Does “buying low/selling high” apply to retirement?

Did you know I LOVE LOVE LOVE getting emails from PDITF readers!? It’s nice to break up the spammy sponsored blog post proposals that typically flood my inbox. “Dear Ninja, I would like contribute relevant financial information to blog readers of your fine website”. 

Emails like that make me want to stab my eyeballs out with a jalapeno.

jalapeno eye

That’s why I was pleasantly surprised to get this email from a reader….

Ninja,

I have a question about buying low and selling high. Does this apply to retirement accounts as well?

I have nearly 40k in my 401k, nearly all a ROTH. I put in 12% of my income in and my employer matches 4%. Given that the markets are what I would consider “high,” does it not make sense to sell now and move my accounts to cash?

I tried doing this through my Fidelity account, but did not have a cash option, everything was in funds or bonds of some sort. When I contacted a representative on how to do this I was asked why am I doing this, that this is not the point of a 401k, and that it would benefit me to stay in the market, for the long term.

Thanks!

Ahhh, pretty simple question “Should I buy low and sell high?” 

The answer is even more simple…. YES!!!!!

Only problem is, no one knows what “high” or “low” means. People were freaking out when the Dow dropped under 10,000. They thought 9,000 was an insane deal and it was time to buy. Little did they know, the markets would shed another 25%.  

I think your Fidelity rep is spot on. Maybe the markets hit 16,000 next month, or maybe they drop to 13,000. Since I have no way of knowing what’s going to happen I just invest consistently every month. That means I bought in when the market was in the 6’s and I’m buying now in the 15’s.

Don’t get me wrong. I know the markets have been extremely bullish the last couple years. A correction will surely come. But is that correction going to be from 20,000 back to 17,000? Or will it be from 15,000 down to 12,000? Will it be six months from now, or six years?

I CAN accurately predict the market will go up and down, but I CAN’T get any more specific than that.

And for that reason, I’ll stick to boring old unemotional dollar cost averaging in my retirement accounts.

Should I accept a free financial consultation?

goldilocksgoldilocks

goldilocks

A few months ago, I signed up for a new money management website called Personal Capital. It’s a competitor to Mint.com and apparently was founded by the former CEO of PayPal. I decided to give the new guys a shot and set up all my accounts shortly after they launched. After a few weeks of use, I decided it wasn’t for me and that I’d just stick with Mint. Haven’t logged in to the site for a couple of months now.

Personal Capital (PC) was out of sight and out of mind… until yesterday, when a financial advisor from the company left me a voicemail. Apparently PC prides itself on its investment portfolio analysis tools, and as a benefit to new members they offer a free consultation with one of their financial advisors.

I find this both intriguing and creepy. I haven’t called the advisor back yet because I’m kind of skeptical of what can really be accomplished in a 30 minute phone call. Me thinks it will be more of a sales call, than a productive advising session.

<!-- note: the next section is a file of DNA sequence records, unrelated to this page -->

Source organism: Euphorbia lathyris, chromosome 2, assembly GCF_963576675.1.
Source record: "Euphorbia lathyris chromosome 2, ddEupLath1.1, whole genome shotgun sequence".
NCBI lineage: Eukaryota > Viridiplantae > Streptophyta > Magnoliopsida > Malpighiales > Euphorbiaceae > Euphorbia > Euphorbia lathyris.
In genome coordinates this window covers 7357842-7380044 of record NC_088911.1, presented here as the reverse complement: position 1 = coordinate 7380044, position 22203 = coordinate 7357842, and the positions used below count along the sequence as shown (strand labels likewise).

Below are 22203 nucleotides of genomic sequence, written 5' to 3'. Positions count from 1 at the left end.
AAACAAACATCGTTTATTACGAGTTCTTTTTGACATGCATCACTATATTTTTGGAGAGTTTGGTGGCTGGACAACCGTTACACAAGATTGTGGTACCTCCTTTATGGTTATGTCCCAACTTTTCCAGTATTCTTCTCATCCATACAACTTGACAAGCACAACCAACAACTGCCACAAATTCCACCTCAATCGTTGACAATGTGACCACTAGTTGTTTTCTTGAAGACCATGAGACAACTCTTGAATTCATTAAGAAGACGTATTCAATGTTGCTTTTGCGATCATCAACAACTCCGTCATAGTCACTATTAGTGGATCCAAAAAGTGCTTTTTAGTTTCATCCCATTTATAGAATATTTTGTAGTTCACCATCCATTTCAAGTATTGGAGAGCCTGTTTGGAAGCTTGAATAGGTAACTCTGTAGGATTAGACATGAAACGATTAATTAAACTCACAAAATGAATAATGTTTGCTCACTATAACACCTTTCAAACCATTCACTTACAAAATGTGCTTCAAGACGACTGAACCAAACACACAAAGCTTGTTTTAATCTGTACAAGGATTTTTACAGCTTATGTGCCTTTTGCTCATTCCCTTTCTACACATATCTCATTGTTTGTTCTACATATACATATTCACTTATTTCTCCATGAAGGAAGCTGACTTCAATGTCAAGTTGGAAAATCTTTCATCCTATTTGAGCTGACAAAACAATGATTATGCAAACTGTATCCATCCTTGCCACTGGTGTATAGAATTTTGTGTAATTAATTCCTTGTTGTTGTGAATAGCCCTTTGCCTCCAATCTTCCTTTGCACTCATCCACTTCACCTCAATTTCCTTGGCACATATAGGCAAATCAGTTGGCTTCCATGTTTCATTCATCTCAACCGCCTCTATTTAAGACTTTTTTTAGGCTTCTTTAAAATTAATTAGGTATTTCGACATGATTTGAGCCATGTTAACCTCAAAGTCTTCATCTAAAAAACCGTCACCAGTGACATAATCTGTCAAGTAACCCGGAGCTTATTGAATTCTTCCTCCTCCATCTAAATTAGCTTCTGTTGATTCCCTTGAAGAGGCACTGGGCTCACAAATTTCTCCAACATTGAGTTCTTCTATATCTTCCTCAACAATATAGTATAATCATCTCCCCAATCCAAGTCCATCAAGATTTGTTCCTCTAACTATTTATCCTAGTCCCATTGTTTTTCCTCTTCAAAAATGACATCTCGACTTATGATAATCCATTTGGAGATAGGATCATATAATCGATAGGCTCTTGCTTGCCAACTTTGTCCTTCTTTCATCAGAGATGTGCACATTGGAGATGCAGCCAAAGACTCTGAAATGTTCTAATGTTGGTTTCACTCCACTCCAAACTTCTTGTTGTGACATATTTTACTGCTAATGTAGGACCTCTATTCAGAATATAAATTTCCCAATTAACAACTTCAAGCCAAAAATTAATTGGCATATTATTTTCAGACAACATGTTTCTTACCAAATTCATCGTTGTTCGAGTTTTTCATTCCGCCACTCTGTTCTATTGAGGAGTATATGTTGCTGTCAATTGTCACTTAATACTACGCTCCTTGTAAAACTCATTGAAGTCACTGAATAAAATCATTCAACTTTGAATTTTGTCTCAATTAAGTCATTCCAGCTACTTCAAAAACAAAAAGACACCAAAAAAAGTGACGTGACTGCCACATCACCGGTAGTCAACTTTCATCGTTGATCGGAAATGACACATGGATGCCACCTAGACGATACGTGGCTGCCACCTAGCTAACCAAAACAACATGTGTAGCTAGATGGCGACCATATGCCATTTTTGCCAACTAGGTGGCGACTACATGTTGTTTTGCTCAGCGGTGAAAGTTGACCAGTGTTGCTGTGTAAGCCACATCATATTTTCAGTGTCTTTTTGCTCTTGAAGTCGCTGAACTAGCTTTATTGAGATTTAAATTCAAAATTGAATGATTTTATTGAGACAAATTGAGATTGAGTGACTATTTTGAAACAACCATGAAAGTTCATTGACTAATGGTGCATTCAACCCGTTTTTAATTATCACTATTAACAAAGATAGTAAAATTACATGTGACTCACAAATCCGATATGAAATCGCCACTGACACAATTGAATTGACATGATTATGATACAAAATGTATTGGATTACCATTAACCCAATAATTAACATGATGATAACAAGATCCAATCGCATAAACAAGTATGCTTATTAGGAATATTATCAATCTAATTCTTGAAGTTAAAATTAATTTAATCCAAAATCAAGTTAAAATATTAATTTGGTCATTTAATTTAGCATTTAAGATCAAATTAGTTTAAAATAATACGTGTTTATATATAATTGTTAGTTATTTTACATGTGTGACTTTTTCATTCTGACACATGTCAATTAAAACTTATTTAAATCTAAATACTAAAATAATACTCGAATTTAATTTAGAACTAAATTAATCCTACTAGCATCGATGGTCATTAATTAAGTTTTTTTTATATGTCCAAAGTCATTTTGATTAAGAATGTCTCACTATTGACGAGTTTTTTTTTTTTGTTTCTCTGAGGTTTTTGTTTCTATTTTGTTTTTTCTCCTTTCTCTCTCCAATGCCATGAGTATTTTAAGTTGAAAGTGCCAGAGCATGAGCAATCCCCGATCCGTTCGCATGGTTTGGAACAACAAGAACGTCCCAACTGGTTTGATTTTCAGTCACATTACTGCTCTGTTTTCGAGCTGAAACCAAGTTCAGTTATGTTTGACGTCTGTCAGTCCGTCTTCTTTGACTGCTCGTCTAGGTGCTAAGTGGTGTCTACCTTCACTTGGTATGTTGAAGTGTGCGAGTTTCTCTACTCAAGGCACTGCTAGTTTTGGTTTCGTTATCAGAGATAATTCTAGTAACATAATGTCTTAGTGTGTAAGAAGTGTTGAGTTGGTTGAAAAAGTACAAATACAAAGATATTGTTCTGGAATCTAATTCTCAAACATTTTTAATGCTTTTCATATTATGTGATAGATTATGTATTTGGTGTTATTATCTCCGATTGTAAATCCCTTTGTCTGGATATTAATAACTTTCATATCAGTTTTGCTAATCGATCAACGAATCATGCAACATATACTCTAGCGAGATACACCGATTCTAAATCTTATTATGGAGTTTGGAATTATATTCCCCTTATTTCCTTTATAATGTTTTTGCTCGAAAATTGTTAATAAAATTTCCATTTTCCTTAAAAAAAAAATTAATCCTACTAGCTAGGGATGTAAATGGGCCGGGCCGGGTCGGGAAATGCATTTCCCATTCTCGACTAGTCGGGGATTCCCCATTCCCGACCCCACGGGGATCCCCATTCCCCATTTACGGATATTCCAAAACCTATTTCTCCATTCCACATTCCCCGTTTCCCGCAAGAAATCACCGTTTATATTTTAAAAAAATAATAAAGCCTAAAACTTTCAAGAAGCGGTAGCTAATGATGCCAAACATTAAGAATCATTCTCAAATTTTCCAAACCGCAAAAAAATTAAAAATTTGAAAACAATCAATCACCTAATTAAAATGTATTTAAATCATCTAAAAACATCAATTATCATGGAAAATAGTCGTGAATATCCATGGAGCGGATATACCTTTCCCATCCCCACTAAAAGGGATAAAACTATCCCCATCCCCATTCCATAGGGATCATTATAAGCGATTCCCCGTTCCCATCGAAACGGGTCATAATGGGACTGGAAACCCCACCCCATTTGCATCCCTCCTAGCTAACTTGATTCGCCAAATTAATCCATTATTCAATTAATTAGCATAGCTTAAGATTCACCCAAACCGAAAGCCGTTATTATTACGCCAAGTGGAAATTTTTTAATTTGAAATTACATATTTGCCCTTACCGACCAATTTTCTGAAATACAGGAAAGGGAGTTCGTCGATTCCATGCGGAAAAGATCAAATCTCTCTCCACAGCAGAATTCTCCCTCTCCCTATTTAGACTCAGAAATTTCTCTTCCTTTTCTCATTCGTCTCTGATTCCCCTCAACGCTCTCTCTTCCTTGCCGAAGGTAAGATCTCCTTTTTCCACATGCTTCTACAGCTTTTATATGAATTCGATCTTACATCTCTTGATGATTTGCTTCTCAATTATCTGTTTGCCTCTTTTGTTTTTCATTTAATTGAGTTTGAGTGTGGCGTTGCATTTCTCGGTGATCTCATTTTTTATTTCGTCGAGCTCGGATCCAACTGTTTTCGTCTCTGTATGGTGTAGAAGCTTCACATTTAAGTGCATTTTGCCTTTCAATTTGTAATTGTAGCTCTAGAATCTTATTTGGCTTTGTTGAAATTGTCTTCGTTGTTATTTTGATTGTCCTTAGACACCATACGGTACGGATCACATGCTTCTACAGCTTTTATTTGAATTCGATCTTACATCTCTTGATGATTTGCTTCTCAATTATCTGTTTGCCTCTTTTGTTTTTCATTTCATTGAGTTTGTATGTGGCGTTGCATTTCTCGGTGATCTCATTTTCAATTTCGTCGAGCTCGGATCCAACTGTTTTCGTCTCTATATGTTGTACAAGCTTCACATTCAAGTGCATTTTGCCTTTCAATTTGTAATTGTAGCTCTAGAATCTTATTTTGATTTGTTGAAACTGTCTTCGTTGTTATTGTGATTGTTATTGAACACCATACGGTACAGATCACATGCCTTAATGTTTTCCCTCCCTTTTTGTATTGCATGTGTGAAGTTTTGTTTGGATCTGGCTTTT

But then another part of me figures “What the heck, it’s free.” Might as well give it a shot right? Even if the guy is super sleazy and just tries to sell me on more advising sessions or investment products, I’ll at least get to write an epic blog post about the call, right?

I’ve never consulted with a certified financial planner before. I’m definitely open to the idea (especially if that consultation is free), but I don’t want my first experience to be a bad one and I fear this could be exactly that.

If someone from Personal Capital, Mint, or your bank called you and offered a free consultation on your investment portfolio, would you take them up on it? Or should one only consult with a neutral, third-party, financial advisor? Should I return the voicemail? Anything I should ask the advisor if I do?

 

A lot can happen in 12 months.

Sorcery

Yesterday, I went all “Who wants to be a millionaire” on you guys and asked the audience a question. It was a simple question:

How has your financial situation changed over the last 12 months?

Of the 333 of you that responded, 240 said things have gotten better. Only 44 readers said things have gotten worse. I wasn’t surprised by the results, considering anyone who voluntarily reads personal finance blogs in their free time, probably tends to care about their finances more than the average joe.

I liked my question because it was intentionally vague. I left it up to the respondent to decide what an improvement in one’s financial situation meant. Maybe that meant getting a fat raise, maybe it meant your retirement funds have appreciated, maybe you moved out of your parent’s basement, or maybe you’ve finally started knocking out that consumer debt that’s been hanging over your head. It was awesome to see the additional insight some of you provided in the comments section, so thanks for that.

While not much has changed in the Ninja household over the last year (expenses and income are pretty much the same), we’ve seen a pretty incredible increase in our net worth.

In fact, I just ran the numbers and it looks like we’ve shot up $55,454 in the last 12 months. In-FREAKING-sane. I honestly had no idea we made that much progress. That works out to a $4,621 increase each month… for twelve straight months.

What’s more, we dropped $12,000 cash on a car upgrade and another $7,500 on MANteresting during this time.

How the heck did we swing this?

I really don’t know. I mean, obviously the markets are responsible for a big chunk, but it really just comes down to boring ol discipline. Investing in our future, saving aggressively for a down payment, not being consumer whores, blah, blah, blah.

Being intentional and proactive with our finances in our 20’s will hopefully set us up for continued success in our 30’s, 40’s, and beyond. I’m taking the words of Spock seriously and doing my best to…